It All Comes Round
Release Year: 2010
- Barbara Allen
- Dance Of The Knights
- La Traviata (Drinking Song)
- Jesu Joy Of Man’s Desiring
- Wor Nanny’s A Maisor
- The Skye Boat Song
- Scarborough Fair
- Sweet Home Chicago
- New World Symphony
- Jeanie With The Light Brown Hair
- It All Comes Round
- William Tell Overture (Complete)
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Track 1: ‘Barbara Allen’ (traditional folk song)
The distinctive melody of this centuries old piece is played and sung by Pete on acoustic guitar, delicately finger picked and accompanied by subtle tuneful harmonies. The song tells the sad story of a dying man, William, spurned by his love Barbara Allen, on his death bed. Barbara Allen soon however begins to regret her rejection of William when she hears his death bell knelling and dies of a broken heart herself brought on through sadness and guilt. The final verse does bring a tiny morsel of relief from this utter sadness by entwining the two departed souls together when they are buried next to each other. ‘And from his grave a red red rose and from her grave a green briar and there they joined a lover’s knot, red rose around green briar’
The origins of the song ‘Barbara Allen’ are somewhat unclear but it is generally considered to date back to the beginning of the 17th Century. It was first printed in 1750. It is even mentioned in Samuel Pepys’ diary for January 2nd 1666. One version of the song makes reference to ‘Reading Town’ though whether this is the original and authentic version is not clear. However what is known, is that the piece was very popular in the Thames Valley and occurs in several forms.
Track 2: Sergei Prokofiev’s Dance Of The Knights ‘Dance Of The Knights’ is perhaps the most famous tune of Prokofiev’s ballet Romeo & Juliet. This strident, heavy march like music encapsulates the theme of the warring families featured in the story. It is captured in Pete’s interpretation where he can be heard vigorously striking the six strings of his’Baby Taylor’ guitar emulating the full orchestral marching gusto. Pete’s guitar is double tracked so that one is playing the dramatic rhythm with the other picking out the equally dramatic melody. Accompanying the guitars is a clunking cowbell to add further weight to the rhythm and perhaps a hint of humour.
Sergei Prokofiev was born in the village of Sontsovka (Now Ukraine) on April 27th 1891. He began studying the piano with his mother at the age of three. By the age of nine he had written his first opera, The Giant.
In 1934 the Kirov Ballet in Leningrad approached Prokofiev to write a ballet on the subject of Shakespeare’s Romeo and Juliet. The ballet in its original form was completed by Prokofiev in September 1935 and provides the tragic young lovers with some of his most lyrical and colourful music.
Prokofiev spent the last 19 years of his life in his home country and during this time wrote some of his finest work including Romeo & Juliet and Peter and the Wolf for chamber orchestra and narrator. Prokofiev died on 5th March 1953 as one of the most admired composers of the 20th century. He died on the very same day as another famous Soviet citizen of the time, Josef Stalin.
Track 3: Giuseppe Verdi’s ‘Drinking Song’ – ‘Libiamo ne’ lieti callici’
Libiamo ne’lieti calici (Drinking Song) is a famous duet from La Traviata and is indeed one of the most well known arias in the world of opera. Pete opens the song with guitar and mandolin. The Italian flavour is unmistakeable. Harmonies soon appear. “Let’s drink, let’s drink from this merry chalice….” Tuneful vocals layered over authentic acoustic instruments. Again the cowbell can be heard in the background. The delivery is purposeful and Lashley’s version is unusual in the sense that it is sung in English, not in the native Italian. It retains its fluid quality however before reaching its rousing conclusion “The wine and the singing, the night, let a new day take us into to Paradise.”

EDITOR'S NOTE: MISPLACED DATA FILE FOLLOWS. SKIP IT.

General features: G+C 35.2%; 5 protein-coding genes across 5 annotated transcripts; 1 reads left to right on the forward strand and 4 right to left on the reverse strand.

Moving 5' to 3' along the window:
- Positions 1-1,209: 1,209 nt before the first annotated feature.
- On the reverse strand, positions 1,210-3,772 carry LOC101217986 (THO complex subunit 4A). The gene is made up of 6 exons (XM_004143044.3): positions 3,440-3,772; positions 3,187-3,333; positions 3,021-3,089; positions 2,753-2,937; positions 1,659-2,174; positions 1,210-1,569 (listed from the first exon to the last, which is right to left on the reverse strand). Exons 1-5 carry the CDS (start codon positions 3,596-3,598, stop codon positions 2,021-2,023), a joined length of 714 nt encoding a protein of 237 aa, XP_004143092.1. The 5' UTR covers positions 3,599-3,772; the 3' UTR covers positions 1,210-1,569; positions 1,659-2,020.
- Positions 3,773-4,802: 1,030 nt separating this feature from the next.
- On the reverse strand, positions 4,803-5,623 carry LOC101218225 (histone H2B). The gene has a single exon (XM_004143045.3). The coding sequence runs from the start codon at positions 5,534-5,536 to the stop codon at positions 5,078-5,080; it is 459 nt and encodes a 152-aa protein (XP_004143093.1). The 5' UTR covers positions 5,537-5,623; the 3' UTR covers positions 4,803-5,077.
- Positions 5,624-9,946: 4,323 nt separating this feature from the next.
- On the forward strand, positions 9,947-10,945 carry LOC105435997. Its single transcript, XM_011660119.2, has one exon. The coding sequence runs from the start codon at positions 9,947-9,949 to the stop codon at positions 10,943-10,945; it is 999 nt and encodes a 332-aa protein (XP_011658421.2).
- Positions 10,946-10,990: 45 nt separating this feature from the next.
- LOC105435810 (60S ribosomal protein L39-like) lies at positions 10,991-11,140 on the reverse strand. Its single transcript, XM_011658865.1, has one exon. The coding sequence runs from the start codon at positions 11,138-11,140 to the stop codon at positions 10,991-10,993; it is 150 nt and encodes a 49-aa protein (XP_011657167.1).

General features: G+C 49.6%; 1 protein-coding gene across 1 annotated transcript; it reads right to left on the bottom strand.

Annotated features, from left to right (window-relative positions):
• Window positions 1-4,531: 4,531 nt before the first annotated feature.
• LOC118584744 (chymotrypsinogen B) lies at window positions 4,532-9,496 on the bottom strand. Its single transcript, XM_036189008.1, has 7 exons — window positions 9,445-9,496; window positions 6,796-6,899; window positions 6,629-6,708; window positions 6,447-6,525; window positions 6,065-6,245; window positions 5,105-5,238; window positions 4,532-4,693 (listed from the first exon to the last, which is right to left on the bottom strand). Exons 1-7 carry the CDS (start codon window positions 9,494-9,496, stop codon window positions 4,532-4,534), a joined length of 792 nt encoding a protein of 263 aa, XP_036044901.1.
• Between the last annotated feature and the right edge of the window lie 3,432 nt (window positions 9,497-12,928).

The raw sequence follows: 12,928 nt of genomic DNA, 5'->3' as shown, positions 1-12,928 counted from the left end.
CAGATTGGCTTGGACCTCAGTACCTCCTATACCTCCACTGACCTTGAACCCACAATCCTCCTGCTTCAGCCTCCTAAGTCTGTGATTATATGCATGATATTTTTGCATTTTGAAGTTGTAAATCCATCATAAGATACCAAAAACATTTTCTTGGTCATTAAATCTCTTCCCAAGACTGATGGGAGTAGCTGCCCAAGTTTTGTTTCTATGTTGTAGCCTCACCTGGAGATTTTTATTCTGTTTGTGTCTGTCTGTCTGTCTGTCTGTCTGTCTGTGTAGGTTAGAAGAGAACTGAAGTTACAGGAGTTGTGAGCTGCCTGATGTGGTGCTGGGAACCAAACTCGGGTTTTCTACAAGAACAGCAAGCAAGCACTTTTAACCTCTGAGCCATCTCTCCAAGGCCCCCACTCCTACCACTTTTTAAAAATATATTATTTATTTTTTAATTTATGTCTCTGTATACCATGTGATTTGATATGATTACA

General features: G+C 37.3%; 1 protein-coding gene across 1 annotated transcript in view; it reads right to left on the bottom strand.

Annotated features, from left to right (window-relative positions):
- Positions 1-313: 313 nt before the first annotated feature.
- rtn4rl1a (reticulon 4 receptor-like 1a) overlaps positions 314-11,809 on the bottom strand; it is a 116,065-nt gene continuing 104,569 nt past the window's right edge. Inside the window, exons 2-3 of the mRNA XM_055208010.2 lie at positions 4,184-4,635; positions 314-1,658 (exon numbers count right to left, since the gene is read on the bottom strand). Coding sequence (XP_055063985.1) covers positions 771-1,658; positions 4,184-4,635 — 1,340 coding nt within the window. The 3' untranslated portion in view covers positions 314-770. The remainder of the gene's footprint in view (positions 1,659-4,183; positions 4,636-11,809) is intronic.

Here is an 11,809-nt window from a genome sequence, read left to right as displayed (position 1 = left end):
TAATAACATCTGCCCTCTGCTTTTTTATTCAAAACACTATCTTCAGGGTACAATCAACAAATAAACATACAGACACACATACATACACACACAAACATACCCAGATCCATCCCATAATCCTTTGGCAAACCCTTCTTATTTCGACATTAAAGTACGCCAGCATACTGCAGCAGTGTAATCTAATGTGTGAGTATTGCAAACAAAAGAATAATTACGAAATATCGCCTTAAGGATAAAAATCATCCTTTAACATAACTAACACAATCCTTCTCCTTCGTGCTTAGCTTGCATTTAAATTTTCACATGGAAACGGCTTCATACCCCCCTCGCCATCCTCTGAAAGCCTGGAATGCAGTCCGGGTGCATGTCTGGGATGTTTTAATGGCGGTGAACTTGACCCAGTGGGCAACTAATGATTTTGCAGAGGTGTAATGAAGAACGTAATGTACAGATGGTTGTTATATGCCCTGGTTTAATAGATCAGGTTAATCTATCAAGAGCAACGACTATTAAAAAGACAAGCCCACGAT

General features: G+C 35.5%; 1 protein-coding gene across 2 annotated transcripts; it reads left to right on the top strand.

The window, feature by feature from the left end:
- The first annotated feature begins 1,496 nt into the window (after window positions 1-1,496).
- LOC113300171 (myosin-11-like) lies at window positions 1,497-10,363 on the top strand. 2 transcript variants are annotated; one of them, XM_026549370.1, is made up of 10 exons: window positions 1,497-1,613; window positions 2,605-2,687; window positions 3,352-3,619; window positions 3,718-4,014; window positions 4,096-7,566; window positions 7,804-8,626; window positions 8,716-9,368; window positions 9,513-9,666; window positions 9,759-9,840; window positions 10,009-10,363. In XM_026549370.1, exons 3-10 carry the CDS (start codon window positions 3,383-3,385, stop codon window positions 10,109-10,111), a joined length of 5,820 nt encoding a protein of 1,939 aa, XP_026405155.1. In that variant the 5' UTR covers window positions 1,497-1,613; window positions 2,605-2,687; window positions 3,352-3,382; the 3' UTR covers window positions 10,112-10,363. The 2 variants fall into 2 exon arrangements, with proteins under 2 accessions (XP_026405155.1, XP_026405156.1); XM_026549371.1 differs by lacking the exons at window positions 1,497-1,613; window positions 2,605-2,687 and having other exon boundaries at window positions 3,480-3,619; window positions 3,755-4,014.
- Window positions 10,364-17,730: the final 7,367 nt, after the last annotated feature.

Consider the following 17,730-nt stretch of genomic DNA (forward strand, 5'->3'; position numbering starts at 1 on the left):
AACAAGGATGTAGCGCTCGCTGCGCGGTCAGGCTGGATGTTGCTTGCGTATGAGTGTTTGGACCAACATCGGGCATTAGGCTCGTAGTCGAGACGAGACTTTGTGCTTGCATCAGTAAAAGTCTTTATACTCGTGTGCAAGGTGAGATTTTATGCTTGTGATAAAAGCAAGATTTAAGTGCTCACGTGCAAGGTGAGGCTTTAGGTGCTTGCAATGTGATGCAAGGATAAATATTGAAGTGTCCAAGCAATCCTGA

Guiseppe Verdi, the composer of La Traviata, Falstaff and Aida was born in 1813 in Le Roncole, Italy to a family of small landowners and tradesmen.
The first performance of La Traviata was on 6 March 1853 in Venice. Based on a play by Alexandre Dumas the younger, Verdi’s La Traviata tells the tragic story of Violetta, the consumptive courtesan, whose bid for true love finds her pitilessly rejected by the society that once rejoiced in her debauched parties.
As well as being a supreme composer of wonderful music Verdi was a political supporter of Italian unification and backed the republican Risorgimento movement. Indeed his later ‘grand operas’ strove to pose political questions subtly interlinked with personal conflict, such as the one faced by tragic courtesan Violetta in ‘La Traviata’. It is thought by many that Verdi wanted to portray Violetta as a victim of bourgeois hypocrisy – perhaps a statement of the class antagonism going on at the time within the Italian kingdoms under Austrian Habsburg rule.
Verdi passed away in Milan, January 27, 1901, at the age of eighty-eight, in many ways a national hero. His funeral was attended by so many that it is still considered to be the largest public event ever to be held in Italy!
Track 4: Johann Sebastian Bach’s ‘Jesu Joy Of Man’s Desiring’
Pete’s rendition of Bach’s ‘Jesu Joy Of Man’s Desiring’ is subtly picked out on acoustic guitar and the momentum and fluidity of the piece are not lost when he introduces his own melody two thirds of the way in to take the listener on a powerful and rewarding diversion before returning to the main theme of the piece and its beautiful conclusion.
Johann Sebastian Bach, composer, organist, harpsichordist, violist, and violinist, was born on March 21st l685 in Eisenach in Central Germany and was the son of Johann Ambrosius. Johann was court trumpeter for the Duke of Eisenach and director of the musicians of the town of Eisenach in Thuringia.
When JS Bach was born his birthplace already had religious historic significance as it was in the Wartburg Castle standing high above Eisenach that Martin Luther, in hiding from his persecutors, translated the New Testament into German.
Bach lost his mother and father by the age of 10 and was to go and live with his eldest brother Johann Christoph. Johann Christoph was an extremely gifted organ and harpsichord player himself and an excellent teacher of music. His teachings obviously rubbed off on his younger brother Johann Sebastian as Bach later in his musical career went on to become Cantor and Director Of Music at Leipzig, a town of 30,000 inhabitants where he was to live, teach, compose and perform until his death in 1750.
He is now regarded as one of the most inspirational composers and organists of the late Baroque period.